We're seeing it throughout industry. In lean operations, where a major focus is on maximizing overall equipment effectiveness, reliabilityfocused maintenance practices have taken their place alongside 5S and Standard Work concepts as a cornerstone of world-class organizations. Just as 5S is used to stabilize the work environment, and Standard Work is used to stabilize work practices and procedures, Total Productive Maintenance (TPM) is used to stabilize equipment performance and reliability.
Visual devices are widely used in 5S, Standard Work, Quick Changeover, Kanban and other lean techniques. They also should be considered as an important component of proactive maintenance strategies.
Incorporating visual devices into an operation's reliability program can help lead to many benefits, including simplified training; improved quality; faster troubleshooting andrepairs; fewer unplanned MRO purchases and reduced inventory; and improved safety and employee morale. Plus, virtually anyone has the ability to detect abnormalities. And, it's easier than you might think.
Simplify preventive maintenance
A good starting point is to use signs and labels to identify preventive maintenance (PM) points and to provide basic cleaning, inspection and lubrication instructions.
Using visual devices to identify PM points and provide detailed instructions is especially important if your company has implemented an autonomous maintenance program. When responsibilities for routine care and inspection are transferred to equipment operators instead of trained maintenance professionals, it's critical to clearly define tasks and checkpoints.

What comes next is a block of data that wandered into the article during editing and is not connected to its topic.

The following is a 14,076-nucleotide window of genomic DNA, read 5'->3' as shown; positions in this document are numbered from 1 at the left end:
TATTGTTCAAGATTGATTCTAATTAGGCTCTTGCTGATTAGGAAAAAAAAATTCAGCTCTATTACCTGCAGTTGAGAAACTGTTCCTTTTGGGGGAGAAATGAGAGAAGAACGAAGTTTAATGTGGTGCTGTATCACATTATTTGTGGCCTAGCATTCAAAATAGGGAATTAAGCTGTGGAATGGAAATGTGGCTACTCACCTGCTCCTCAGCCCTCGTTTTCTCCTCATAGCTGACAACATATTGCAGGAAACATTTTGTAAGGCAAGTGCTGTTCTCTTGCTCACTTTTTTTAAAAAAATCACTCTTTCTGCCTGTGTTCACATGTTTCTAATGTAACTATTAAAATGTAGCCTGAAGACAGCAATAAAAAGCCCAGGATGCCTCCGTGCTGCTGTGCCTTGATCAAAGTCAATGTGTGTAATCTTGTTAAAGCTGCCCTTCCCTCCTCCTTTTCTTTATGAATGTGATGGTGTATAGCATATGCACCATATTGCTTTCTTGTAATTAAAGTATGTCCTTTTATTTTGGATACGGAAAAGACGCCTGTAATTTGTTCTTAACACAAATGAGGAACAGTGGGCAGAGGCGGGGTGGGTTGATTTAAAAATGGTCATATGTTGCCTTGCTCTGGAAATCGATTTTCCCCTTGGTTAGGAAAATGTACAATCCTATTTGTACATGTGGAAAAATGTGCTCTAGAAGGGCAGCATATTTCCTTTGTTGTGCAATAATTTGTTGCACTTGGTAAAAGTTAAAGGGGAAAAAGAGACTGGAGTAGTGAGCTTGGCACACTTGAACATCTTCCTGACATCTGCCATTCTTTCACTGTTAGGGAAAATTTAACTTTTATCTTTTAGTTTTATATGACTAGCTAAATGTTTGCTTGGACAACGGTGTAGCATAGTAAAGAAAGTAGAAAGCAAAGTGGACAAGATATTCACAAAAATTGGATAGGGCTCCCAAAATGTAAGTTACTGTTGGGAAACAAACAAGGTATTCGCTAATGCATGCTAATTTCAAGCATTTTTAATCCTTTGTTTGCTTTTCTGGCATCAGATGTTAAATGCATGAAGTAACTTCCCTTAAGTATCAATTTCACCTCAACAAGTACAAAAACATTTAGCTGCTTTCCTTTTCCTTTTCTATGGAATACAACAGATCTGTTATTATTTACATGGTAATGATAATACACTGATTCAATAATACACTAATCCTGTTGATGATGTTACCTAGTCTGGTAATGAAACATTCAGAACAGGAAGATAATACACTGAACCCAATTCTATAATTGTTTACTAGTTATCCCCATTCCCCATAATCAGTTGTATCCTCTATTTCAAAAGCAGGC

For example, improper lubrication—too little or too much—is a major cause of equipment failure. A simple lube label can save a company significant costs in motor repair and replacement. Color-coded markings can be applied to zerk fittings and grease guns to guard against using the wrong type of lubrication. Oil level indicators can be applied to sight tubes to simplify oil management. The use of green and red striped labels placed behind the sight tube lets the operator easily detect when oil levels are too high or too low.
Optimize predictive maintenance
Even when maintenance personnel retain control of predictive maintenance (PdM activities—as opposed to equipment operators— the use of new and relatively inexperienced technicians can lead to an increased risk of errors and omissions. Maintenance workers also must learn how to use an ever-growing, increasingly advanced number of sophisticated PdM technologies such as vibration analysis, ultrasound and thermal imaging.
When performing predictive maintenance, it's critical to take measurements at the same exact place each time. To ensure that the location for readings remains consistent—regardless of who conducts the inspection—you can apply predictive maintenance targets on your equipment systems.
Reliability technicians often use inspection routes to streamline their PdM tasks and maximize efficiency. One drawback to this approach, however, is that a technician may not be familiar with each and every piece of equipment, and the proper readouts may vary across different machines. Gauge labels help to alleviate this obstacle by making it clear to anyone at a glance whether a temperature or pressure is within normal operating range. These types of visuals make it so easy to detect abnormalities that anyone walking by a piece of equipment becomes a potential inspector, facilitating early detection of potential problems.